Mental exhaustion is part of a person’s life. This exhaustion can happen first thing in the morning, even before we go to work or school.
We wake up in the morning thinking about our daily tasks and ask ourselves what we should do first. Decisions like what to wear to impress your clients, to organize a birthday party, or even juggling two jobs.
Changing the way we think about willpower can modify our outlook on decision-making. Dozens of decisions should be made, which can be very tiresome. Plus, there are many decisions to make, and they sometimes overlap.
That is where struggle from burnout or mental fatigue takes place. This article will help you manage decision fatigue.
What Is Decision Fatigue?
Decision fatigue is the exhaustion of the mind after a long process of decision-making. Our decision gets worse after overthinking ideas. It is also called “ego depletion,” a term that Roy F. Baumeister coined.
Professor Roy F. Baumeister is a social psychologist from the University of Queensland. He developed studies on how to attain authentic happiness. Professor Baumeister stated in his study that making too many decisions can lead to poor decision-making, and such may lead to negative consequences.
For example, health care workers often pull all-nighters. Decision fatigue causes them to be less efficient and make poor decisions. In addition, the quality of care they deliver may not be on par with the standards.
Causes of Decision Fatigue
Decision fatigue has many causes, but the main cause is making too many decisions over a rather short period of time. There’s simply no time to think and reflect on the consequences because there is limited time.
Each day we are bombarded with making crucial decisions from what to eat, where to go, and what shoes to wear. At the end of the day, we are still capable of making these choices, even when we are tired.
We have no choice but to keep making decisions. The more complex the decision is, the more we are depleted.
Signs and Symptoms of Decision Fatigue
What does decision fatigue look like? A person may feel tired, stressed, and cannot focus. These are typical signs of fatigue.
Physical fatigue can also affect a person’s mental energy. Here is a list of common symptoms that can arise in a person with decision fatigue:
- Procrastination. Bad decisions like putting things off for tomorrow are a product of procrastination.
- Impulsiveness. People tend to be careless and select poor choices
- Staying in the comfort zone. Resistance to change can lead to decision avoidance. Saying things like, “I’m not used to this,” means you are stuck in your bubble, avoiding opportunities.
- Overthinking. Thoughts like, “What if this happens?” or “But what if it does?” are signs that you may be overthinking things. You overthink that you might fail and this stops you from making further decisions.
- Having too many choices. Wasting time on unnecessary options is draining. Stick to the ones that apply to you and focus on your decisions.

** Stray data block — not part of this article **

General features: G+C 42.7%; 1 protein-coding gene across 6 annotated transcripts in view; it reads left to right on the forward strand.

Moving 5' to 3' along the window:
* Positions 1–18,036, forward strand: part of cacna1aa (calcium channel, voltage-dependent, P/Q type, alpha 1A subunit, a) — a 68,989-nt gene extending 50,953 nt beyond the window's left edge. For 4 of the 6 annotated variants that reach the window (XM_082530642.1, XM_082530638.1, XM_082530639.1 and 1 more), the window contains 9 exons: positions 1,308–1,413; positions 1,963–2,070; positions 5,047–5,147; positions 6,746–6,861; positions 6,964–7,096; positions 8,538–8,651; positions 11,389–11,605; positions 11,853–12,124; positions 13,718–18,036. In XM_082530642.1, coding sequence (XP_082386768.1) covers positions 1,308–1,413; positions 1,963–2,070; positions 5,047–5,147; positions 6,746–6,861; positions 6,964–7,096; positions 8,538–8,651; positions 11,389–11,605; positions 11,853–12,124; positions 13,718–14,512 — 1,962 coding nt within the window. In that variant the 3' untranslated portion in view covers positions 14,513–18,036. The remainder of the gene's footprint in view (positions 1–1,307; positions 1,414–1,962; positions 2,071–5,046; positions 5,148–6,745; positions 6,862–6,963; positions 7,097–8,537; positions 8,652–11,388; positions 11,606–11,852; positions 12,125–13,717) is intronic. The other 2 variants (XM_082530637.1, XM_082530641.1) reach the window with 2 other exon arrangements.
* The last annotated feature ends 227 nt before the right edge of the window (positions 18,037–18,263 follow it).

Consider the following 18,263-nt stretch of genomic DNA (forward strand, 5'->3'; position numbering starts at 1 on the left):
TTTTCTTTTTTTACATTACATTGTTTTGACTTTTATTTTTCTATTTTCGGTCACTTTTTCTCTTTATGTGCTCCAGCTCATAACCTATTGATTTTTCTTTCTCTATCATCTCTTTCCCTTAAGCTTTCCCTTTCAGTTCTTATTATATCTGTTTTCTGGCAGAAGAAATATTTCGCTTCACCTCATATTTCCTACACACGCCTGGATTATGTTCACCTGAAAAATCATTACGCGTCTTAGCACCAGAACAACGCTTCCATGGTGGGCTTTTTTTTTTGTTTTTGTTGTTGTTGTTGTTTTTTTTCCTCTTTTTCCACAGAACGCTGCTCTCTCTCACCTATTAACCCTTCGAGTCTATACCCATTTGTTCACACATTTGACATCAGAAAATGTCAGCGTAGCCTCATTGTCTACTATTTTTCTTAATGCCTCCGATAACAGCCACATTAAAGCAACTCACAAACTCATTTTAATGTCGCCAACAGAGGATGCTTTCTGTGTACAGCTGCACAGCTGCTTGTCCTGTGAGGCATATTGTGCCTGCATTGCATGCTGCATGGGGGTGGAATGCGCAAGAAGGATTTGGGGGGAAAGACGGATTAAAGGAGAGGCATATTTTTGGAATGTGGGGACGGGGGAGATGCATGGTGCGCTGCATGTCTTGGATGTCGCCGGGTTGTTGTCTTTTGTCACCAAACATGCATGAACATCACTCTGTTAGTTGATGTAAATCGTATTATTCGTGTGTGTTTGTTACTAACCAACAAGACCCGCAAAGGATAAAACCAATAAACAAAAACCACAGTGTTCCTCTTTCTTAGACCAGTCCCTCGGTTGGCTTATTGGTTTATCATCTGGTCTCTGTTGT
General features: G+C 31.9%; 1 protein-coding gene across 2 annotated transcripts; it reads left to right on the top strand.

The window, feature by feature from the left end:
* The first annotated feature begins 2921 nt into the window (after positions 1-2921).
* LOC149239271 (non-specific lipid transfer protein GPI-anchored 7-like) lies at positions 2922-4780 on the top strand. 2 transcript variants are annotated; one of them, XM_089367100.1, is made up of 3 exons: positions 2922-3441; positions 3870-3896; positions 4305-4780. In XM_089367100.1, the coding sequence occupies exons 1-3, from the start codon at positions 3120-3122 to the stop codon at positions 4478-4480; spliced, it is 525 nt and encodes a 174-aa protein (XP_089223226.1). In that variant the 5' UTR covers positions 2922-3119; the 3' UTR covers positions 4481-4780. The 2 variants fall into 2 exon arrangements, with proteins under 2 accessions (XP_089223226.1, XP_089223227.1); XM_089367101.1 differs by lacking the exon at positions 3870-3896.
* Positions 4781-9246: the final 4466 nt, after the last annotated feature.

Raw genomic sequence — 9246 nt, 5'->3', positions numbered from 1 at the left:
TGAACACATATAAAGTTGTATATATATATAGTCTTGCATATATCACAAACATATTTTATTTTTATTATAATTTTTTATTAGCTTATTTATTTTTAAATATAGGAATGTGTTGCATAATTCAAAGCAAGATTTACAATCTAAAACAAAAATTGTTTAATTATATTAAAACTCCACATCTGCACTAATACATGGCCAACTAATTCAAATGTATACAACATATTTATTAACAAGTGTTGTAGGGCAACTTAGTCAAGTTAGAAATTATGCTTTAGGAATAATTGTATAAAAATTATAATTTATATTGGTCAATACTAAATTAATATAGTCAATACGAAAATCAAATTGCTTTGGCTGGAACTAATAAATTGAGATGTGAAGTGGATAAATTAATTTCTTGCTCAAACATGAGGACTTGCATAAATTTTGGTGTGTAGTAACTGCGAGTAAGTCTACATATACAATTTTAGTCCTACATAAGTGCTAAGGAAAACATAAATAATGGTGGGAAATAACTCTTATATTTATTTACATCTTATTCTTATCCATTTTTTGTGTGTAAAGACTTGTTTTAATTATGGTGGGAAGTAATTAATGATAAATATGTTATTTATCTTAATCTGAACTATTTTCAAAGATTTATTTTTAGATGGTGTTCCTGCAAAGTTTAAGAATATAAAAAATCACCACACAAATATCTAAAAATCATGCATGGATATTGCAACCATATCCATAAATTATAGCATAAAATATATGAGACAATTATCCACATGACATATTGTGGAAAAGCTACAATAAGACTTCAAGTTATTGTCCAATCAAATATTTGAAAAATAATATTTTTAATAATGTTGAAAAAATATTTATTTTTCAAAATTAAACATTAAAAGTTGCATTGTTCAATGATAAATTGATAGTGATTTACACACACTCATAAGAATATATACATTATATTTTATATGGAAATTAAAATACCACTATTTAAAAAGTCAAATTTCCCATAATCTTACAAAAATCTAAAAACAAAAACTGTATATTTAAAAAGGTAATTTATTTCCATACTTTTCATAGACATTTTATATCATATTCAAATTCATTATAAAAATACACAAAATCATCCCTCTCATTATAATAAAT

- Getting emotional. Emotions can overpower what the brain is thinking. You will realize some important decisions affect your feelings.
Effects of Decision Fatigue
The effects of decision fatigue vary from person to person. Important decisions also decline over time.
Willpower can help you make the right decisions in stressful circumstances. It is connected to our mental energy, which diminishes when decision fatigue occurs. We lose ourselves and can be impulsive. Some possible effects are listed below:
Trade-offs are small decisions we need to make that come with a cost. If we don’t have self-control in decision-making, we will lose a lot of time and energy. It’s like bartering something negative, hoping for a positive outcome.
Trade-offs are a product of compromise. When a person has decision fatigue, they probably can’t make wise decisions. They are reluctant to choose between what is right and wrong.
“I can’t do this anymore” and “I don’t want to deal with this today” are two common thoughts people with decision fatigue have. They can’t come up with better decisions because they are exhausted in such a way that they end up rejecting the idea of making a decision.
One example of decision avoidance is procrastination, which is briefly discussed above. Avoiding decisions on a personal matter greatly affects the brain. These can keep very significant tasks from being started or finished.
How to Deal with Decision Fatigue
Overcoming decision fatigue is easy once you have the knowledge and assistance. Jot down decisions that may or may not be applicable in your life.
If you have a job that requires constant decisions like designing and marketing, you will feel burnout. This will affect decision-making and lean toward bad trade-offs.
A negative mindset will just tell you to give up. Instead, think about ways to combat it.
Learn from your mistakes. Once you have a framework on how to go about it, just trust the process and commit to following it. Listed below are tips to get started: